Makoto Japanese Restaurant
5213 Rumble Street
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Homey, perhaps a touch dated, honest, and old school is pretty much how I would characterize this unpretentious, Japanese-run little restaurant situated in a tiny commercial building on the corner of Rumble Street and Royal Oak Avenue in south Burnaby. Despite its laid back nature and location, on my first random decision to eat here a few months back, I was met by a packed room upon reaching the door on a rainy weekday evening and I soon turned around back to my car wondering what the secret was and vowing to come back another day. And so that’s exactly what I did on a recent weekend outing to this part of town, and fortunately this time I was able to get a seat.
Makoto Japanese Restaurant probably has about eight to ten tables for four, as well as a handful of stools at the sushi bar – making it clearly smaller in scale than say the relatively nearby other decent sushi restaurant (Nao Sushi) in this neck of the woods. I’m not sure how long its been around, but if the chairs are any indication, it could be its been in operation for a very long time. It had the atmosphere of a classic youshoku-ya in Japan, straddling that decor line between East and West. On a weekend afternoon, only one server was visible, as well as a man stationed at the sushi counter and I could spot another person through the pass window to the kitchen. I have a guess its a family run operation by this slim roster of staff.
As I got a seat to myself, I paid no attention to the rather boisterous group of eight Cantonese-speaking, multi-generational family indulging in a weekend meal together off on the other side of the restaurant. I quickly zeroed in on the appetizers and scanned the main entrees and of course the raw bar items. Pretty straight up, nothing too wildly creative (in a bad sense of the word), and thus my mind was at east that I wouldn’t be bombarded with heavy rice mounds covered in all sorts of mayonnaise and other fiery sauces if I were to partake in the maki.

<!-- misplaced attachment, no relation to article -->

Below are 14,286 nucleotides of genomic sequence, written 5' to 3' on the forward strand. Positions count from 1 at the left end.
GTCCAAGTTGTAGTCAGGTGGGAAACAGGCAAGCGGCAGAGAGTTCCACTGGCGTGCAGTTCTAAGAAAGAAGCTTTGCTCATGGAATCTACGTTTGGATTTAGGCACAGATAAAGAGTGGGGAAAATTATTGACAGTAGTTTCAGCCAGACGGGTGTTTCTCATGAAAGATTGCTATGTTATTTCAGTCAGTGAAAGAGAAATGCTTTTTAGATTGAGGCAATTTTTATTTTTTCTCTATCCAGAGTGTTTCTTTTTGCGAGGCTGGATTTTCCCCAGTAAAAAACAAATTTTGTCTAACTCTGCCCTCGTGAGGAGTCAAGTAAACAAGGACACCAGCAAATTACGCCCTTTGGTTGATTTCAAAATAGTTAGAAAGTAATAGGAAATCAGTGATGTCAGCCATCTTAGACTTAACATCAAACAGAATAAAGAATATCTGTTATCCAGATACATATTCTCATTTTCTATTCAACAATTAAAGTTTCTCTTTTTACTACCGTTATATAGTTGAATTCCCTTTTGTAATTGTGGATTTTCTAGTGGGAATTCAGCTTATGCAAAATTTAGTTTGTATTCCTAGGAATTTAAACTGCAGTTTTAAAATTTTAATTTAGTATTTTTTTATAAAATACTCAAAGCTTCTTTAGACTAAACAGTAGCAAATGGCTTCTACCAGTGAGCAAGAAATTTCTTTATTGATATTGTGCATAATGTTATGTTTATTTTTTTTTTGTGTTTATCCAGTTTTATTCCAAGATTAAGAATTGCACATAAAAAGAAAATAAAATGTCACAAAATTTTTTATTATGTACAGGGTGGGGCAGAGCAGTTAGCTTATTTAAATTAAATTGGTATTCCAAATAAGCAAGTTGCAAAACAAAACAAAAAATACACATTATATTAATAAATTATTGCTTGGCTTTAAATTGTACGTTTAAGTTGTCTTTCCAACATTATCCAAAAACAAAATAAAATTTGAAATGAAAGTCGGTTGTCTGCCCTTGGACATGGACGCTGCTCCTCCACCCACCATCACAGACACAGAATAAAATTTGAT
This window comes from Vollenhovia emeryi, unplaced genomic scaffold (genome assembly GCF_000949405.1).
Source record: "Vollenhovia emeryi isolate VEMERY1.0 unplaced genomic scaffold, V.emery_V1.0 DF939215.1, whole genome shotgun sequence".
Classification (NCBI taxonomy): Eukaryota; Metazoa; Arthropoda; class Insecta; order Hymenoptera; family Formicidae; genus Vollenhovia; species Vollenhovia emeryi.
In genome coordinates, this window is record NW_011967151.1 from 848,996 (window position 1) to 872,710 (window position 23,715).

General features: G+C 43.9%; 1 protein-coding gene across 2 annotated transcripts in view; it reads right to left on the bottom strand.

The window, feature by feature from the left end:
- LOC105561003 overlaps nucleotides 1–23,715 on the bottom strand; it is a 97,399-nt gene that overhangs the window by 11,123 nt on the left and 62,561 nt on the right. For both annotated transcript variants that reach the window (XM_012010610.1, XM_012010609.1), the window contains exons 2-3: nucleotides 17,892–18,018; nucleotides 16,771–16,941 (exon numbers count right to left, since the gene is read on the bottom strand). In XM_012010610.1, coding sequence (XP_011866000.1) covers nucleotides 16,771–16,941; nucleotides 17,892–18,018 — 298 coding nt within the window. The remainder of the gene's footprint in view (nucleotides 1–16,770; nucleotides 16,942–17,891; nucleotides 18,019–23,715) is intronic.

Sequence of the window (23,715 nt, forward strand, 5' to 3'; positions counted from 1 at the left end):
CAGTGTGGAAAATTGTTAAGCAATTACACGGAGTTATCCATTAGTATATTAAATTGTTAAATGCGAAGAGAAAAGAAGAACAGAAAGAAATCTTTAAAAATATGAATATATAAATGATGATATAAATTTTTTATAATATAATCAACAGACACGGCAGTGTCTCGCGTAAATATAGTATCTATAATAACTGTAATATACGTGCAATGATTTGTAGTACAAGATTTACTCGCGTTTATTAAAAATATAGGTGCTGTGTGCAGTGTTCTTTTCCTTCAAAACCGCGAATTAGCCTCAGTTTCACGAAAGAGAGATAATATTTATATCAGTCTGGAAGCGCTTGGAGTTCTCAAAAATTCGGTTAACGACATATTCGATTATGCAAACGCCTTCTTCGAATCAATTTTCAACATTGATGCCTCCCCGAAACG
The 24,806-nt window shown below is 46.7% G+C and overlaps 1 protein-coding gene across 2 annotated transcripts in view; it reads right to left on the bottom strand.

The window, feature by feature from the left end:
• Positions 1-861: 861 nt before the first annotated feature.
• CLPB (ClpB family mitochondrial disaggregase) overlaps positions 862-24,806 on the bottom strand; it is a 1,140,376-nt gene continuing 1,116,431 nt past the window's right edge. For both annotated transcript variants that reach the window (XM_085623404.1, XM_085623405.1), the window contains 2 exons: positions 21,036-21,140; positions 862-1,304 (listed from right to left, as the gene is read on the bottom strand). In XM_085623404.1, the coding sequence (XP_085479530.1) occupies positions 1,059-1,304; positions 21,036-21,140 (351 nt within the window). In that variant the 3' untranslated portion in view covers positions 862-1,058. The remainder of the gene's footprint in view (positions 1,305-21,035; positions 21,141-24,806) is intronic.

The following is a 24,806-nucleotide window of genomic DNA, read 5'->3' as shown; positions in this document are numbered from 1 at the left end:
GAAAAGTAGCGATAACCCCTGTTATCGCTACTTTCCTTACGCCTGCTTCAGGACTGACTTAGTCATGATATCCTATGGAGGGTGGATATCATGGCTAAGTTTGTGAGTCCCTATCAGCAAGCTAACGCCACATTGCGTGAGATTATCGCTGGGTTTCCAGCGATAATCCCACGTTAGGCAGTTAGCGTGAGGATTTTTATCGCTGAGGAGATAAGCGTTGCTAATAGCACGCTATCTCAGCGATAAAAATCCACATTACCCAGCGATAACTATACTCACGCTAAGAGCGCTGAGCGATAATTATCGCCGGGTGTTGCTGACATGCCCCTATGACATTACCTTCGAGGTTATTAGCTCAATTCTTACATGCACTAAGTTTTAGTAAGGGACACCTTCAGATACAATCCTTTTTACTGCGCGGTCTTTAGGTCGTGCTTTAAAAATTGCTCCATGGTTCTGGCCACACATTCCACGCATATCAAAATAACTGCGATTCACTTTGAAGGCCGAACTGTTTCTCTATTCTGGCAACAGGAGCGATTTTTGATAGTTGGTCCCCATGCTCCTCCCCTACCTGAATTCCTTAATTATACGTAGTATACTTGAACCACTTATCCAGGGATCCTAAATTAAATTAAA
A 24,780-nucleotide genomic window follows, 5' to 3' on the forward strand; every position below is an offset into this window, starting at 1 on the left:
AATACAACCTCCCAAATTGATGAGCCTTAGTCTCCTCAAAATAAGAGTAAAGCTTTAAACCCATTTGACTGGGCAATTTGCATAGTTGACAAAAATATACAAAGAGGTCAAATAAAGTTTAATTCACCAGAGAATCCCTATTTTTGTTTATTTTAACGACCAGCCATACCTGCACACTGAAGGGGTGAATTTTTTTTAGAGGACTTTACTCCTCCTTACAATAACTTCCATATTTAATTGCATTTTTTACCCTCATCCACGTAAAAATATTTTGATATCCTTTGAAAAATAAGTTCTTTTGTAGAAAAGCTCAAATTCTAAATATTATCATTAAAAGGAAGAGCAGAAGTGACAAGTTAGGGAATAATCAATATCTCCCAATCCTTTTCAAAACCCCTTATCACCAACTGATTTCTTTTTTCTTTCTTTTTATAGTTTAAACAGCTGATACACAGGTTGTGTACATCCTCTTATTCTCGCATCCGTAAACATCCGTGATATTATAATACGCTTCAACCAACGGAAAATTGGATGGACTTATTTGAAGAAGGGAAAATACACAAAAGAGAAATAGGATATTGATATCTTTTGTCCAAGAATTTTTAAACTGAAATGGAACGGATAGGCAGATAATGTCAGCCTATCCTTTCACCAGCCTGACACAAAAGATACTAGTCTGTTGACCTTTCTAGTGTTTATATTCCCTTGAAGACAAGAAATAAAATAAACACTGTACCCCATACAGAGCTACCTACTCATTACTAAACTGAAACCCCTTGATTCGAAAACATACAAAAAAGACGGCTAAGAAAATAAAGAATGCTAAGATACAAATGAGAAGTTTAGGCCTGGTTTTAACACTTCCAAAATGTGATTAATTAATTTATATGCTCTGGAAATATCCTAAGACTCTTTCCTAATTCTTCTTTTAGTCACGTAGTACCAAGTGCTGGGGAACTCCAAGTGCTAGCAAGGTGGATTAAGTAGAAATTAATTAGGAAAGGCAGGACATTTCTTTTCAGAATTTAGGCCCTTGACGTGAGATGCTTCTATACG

Alas, what I was craving for to start my solo meal was something hearty and deep fried. After bypassing the tofu and squid, I chose the chicken karaage. What came out was a very Japanese-style of karaage, light in color and thinly crispy coated in katakuriko and fried up gingerly. Seasoning was on the light side as well, and so the main flavor was coming from the tender chunks of chicken thigh meat. Nicely done and put together I felt, as I’ve come too used to seeing that overly deep brown, too crispy take on karaage coming out of too many kitchens these days. Its good to be reminded of the subtleties of a classic preparation.
For my main dish, I ordered the standard chirashi-don. Coming out in a shallow plastic bowl, it reminded me of the old school sushi-ya that are more about function than fashion, and are generally good value. The included toppings ran the usual lineup of salmon, tuna, shrimp, egg, mackerel, etc. Each was solid, though not outstanding. I guess in this case, its better to blend in than to stand out as bad, and there was none of that here. I had no problems with this combination and the underlying rice, which too often gets overlooked, was excellent in terms of texture, seasoning and temperature.
To sum, Makoto makes my list for safe, reliable, classic offerings of common Japanese cuisine, and I will more than likely return for more when I am in the mood for something comforting in a relaxed setting.